Zhao R, Xiang N, Domann FE, Zhong W. Nutr Cancer. 2009;61(3):397-407. Effects of selenite and genistein on G2/M cell cycle arrest and apoptosis in human prostate cancer cells.
Berggren M, Sittadjody S, Song Z, Samira JL, Burd R, Meuillet EJ. Nutr Cancer. 2009;61(3):322-31. Sodium selenite increases the activity of the tumour suppressor protein, PTEN, in DU-145 prostate cancer cells.
Lippman SM, Klein EA, Goodman PJ, Lucia MS, Thompson IM, Ford LG, Parnes HL, Minasian LM, Gaziano JM, Hartline JA, Parsons JK, Bearden JD 3rd, Crawford ED, Goodman GE, Claudio J, Winquist E, Cook ED, Karp DD, Walther P, Lieber MM, Kristal AR, Darke AK, Arnold KB, Ganz PA, Santella RM, Albanes D, Taylor PR, Probstfield JL, Jagpal TJ, Crowley JJ, Meyskens FL Jr, Baker LH, Coltman CA Jr. JAMA. 2009 Jan 7;301(1):39-51. Effect of selenium and vitamin E on risk of prostate cancer and other cancers: the Selenium and Vitamin E Cancer Prevention Trial (SELECT).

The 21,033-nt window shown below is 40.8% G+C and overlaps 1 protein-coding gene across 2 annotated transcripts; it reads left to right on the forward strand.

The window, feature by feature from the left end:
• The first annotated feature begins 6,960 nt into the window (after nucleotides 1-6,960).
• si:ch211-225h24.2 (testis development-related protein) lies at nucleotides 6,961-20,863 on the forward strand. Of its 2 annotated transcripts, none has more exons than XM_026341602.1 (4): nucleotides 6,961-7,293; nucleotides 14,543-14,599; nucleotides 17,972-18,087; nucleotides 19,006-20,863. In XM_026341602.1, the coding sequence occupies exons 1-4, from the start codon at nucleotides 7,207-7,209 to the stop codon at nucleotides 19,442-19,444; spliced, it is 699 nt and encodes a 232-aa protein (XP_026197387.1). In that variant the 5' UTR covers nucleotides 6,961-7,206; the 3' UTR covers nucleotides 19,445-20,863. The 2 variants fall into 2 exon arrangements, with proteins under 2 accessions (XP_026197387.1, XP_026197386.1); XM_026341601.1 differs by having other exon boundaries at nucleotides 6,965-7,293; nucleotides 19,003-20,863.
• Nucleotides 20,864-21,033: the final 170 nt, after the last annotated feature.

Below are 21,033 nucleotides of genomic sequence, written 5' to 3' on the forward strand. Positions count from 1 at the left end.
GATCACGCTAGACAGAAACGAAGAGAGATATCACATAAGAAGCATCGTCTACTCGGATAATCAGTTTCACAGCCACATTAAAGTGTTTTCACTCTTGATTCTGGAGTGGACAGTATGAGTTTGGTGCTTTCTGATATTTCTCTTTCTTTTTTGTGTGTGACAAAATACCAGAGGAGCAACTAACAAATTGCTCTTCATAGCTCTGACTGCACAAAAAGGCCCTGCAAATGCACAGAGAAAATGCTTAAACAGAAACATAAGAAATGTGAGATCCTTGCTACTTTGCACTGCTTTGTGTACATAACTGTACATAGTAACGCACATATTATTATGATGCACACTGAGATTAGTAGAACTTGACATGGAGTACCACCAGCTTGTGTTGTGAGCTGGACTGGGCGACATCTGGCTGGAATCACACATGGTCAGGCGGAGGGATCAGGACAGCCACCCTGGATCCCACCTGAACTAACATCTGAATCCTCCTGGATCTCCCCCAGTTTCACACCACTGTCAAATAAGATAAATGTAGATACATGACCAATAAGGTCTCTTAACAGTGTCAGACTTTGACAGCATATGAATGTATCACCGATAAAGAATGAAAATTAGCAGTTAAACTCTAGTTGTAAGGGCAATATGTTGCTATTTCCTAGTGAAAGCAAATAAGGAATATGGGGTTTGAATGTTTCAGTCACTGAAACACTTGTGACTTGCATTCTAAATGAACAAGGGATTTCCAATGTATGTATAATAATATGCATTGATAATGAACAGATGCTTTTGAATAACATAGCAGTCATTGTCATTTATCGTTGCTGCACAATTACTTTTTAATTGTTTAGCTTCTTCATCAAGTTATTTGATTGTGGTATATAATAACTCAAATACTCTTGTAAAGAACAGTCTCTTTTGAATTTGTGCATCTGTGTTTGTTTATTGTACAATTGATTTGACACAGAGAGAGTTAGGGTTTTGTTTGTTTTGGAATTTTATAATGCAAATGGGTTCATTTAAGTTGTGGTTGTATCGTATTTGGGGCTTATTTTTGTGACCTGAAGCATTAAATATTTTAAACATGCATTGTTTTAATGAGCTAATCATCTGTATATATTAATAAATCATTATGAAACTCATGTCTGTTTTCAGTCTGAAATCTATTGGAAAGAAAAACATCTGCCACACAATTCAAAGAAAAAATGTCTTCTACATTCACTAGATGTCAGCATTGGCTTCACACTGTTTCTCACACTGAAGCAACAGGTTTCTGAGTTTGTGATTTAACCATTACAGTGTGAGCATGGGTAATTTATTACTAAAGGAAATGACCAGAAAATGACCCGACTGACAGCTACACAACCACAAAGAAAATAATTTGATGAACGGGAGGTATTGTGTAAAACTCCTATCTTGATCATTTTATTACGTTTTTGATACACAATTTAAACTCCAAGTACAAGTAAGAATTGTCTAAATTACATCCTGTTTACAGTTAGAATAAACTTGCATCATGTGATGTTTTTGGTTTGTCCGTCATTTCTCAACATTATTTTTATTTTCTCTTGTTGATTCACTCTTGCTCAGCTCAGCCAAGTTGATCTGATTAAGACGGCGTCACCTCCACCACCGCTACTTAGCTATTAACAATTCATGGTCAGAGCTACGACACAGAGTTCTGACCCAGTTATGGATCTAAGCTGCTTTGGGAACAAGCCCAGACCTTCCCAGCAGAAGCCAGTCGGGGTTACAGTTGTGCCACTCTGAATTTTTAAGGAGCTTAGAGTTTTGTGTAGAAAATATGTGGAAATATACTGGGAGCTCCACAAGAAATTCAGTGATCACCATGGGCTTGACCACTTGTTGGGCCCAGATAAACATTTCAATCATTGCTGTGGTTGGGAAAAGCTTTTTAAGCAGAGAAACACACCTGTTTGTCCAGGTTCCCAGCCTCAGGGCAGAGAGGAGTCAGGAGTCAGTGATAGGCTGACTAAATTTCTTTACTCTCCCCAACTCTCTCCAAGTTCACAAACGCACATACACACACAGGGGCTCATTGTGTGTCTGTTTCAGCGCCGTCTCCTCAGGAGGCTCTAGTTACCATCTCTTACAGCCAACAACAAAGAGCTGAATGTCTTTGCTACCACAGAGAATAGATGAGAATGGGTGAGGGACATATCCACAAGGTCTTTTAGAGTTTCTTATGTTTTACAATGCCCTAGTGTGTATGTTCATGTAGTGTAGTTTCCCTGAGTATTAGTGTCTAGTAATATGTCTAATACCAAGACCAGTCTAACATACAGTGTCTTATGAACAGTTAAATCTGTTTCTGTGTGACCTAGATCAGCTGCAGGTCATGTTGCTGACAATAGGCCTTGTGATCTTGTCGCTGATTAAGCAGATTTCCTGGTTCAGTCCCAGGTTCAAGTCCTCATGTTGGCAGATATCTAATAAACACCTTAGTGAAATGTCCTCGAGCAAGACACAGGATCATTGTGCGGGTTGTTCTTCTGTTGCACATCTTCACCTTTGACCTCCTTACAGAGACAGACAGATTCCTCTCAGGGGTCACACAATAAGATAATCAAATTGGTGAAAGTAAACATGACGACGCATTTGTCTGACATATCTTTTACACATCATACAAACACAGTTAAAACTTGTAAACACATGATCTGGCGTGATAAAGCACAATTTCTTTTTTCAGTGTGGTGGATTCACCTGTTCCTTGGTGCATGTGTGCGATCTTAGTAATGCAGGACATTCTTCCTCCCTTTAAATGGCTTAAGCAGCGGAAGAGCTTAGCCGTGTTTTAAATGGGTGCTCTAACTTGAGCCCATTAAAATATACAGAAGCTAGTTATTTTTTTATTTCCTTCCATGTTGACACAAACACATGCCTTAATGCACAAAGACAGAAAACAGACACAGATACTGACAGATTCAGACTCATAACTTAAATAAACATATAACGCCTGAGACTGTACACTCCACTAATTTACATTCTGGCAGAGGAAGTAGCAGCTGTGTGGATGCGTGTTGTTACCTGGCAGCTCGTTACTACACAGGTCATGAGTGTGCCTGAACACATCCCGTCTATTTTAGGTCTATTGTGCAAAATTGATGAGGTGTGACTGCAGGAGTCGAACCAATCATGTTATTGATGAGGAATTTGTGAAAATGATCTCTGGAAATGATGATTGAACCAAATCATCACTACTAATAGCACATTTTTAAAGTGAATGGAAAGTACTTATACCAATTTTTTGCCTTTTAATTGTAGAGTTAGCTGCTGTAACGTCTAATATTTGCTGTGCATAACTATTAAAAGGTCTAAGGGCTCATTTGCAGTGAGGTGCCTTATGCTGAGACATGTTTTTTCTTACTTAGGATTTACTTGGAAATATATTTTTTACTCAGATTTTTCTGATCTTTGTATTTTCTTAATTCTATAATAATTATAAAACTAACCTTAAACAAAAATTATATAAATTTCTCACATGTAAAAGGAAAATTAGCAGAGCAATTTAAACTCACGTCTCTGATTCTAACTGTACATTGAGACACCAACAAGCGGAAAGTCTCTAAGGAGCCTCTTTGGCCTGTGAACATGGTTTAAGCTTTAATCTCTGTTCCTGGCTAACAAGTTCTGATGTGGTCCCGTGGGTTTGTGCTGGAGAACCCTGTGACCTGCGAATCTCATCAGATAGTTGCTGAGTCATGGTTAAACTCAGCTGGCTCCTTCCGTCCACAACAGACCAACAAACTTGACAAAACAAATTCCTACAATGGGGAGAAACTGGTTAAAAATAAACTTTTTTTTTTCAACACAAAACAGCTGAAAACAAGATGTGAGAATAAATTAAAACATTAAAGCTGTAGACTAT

Allen NE, Appleby PN, Roddam AW, Tjønneland A, Johnsen NF, Overvad K, Boeing H, Weikert S, Kaaks R, Linseisen J, Trichopoulou A, Misirli G, Trichopoulos D, Sacerdote C, Grioni S, Palli D, Tumino R, Bueno-de-Mesquita HB, Kiemeney LA, Barricarte A, Larrañaga N, Sánchez MJ, Agudo A, Tormo MJ, Rodriguez L, Stattin P, Hallmans G, Bingham S, Khaw KT, Slimani N, Rinaldi S, Boffetta P, Riboli E, Key TJ; European Prospective Investigation into Cancer and Nutrition. Am J Clin Nutr. 2008 Dec;88(6):1567-75. Plasma selenium concentration and prostate cancer risk: results from the European Prospective Investigation into Cancer and Nutrition (EPIC).